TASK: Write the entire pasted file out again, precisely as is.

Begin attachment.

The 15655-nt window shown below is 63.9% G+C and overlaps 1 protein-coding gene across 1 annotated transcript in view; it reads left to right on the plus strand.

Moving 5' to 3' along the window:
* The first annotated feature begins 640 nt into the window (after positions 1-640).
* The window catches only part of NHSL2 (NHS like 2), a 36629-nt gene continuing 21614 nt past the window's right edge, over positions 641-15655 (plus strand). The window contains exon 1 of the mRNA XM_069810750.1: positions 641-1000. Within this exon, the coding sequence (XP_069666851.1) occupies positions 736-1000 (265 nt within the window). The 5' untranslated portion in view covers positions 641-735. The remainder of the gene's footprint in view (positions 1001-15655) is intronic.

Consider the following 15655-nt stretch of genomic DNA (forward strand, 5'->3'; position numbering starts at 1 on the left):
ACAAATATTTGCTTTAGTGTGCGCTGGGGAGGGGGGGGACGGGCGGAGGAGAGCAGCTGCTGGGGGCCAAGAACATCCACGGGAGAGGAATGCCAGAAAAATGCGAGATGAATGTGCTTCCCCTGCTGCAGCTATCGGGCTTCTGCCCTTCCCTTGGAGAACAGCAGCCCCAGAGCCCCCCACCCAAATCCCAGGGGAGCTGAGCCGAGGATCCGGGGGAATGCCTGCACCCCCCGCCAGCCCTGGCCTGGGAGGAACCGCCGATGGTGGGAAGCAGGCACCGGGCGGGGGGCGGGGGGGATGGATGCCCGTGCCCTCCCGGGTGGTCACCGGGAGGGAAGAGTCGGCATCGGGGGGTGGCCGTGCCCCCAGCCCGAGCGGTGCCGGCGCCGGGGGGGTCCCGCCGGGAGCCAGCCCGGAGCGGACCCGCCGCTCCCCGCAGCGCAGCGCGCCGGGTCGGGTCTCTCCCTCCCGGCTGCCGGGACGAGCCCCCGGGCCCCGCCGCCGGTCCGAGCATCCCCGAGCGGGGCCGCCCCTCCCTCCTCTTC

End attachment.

The 15655-nt window shown below is 63.9% G+C and overlaps 1 protein-coding gene across 1 annotated transcript in view; it reads left to right on the plus strand.

Moving 5' to 3' along the window:
* The first annotated feature begins 640 nt into the window (after positions 1-640).
* The window catches only part of NHSL2 (NHS like 2), a 36629-nt gene continuing 21614 nt past the window's right edge, over positions 641-15655 (plus strand). The window contains exon 1 of the mRNA XM_069810750.1: positions 641-1000. Within this exon, the coding sequence (XP_069666851.1) occupies positions 736-1000 (265 nt within the window). The 5' untranslated portion in view covers positions 641-735. The remainder of the gene's footprint in view (positions 1001-15655) is intronic.

Consider the following 15655-nt stretch of genomic DNA (forward strand, 5'->3'; position numbering starts at 1 on the left):
ACAAATATTTGCTTTAGTGTGCGCTGGGGAGGGGGGGGACGGGCGGAGGAGAGCAGCTGCTGGGGGCCAAGAACATCCACGGGAGAGGAATGCCAGAAAAATGCGAGATGAATGTGCTTCCCCTGCTGCAGCTATCGGGCTTCTGCCCTTCCCTTGGAGAACAGCAGCCCCAGAGCCCCCCACCCAAATCCCAGGGGAGCTGAGCCGAGGATCCGGGGGAATGCCTGCACCCCCCGCCAGCCCTGGCCTGGGAGGAACCGCCGATGGTGGGAAGCAGGCACCGGGCGGGGGGCGGGGGGGATGGATGCCCGTGCCCTCCCGGGTGGTCACCGGGAGGGAAGAGTCGGCATCGGGGGGTGGCCGTGCCCCCAGCCCGAGCGGTGCCGGCGCCGGGGGGGTCCCGCCGGGAGCCAGCCCGGAGCGGACCCGCCGCTCCCCGCAGCGCAGCGCGCCGGGTCGGGTCTCTCCCTCCCGGCTGCCGGGACGAGCCCCCGGGCCCCGCCGCCGGTCCGAGCATCCCCGAGCGGGGCCGCCCCTCCCTCCTCTTC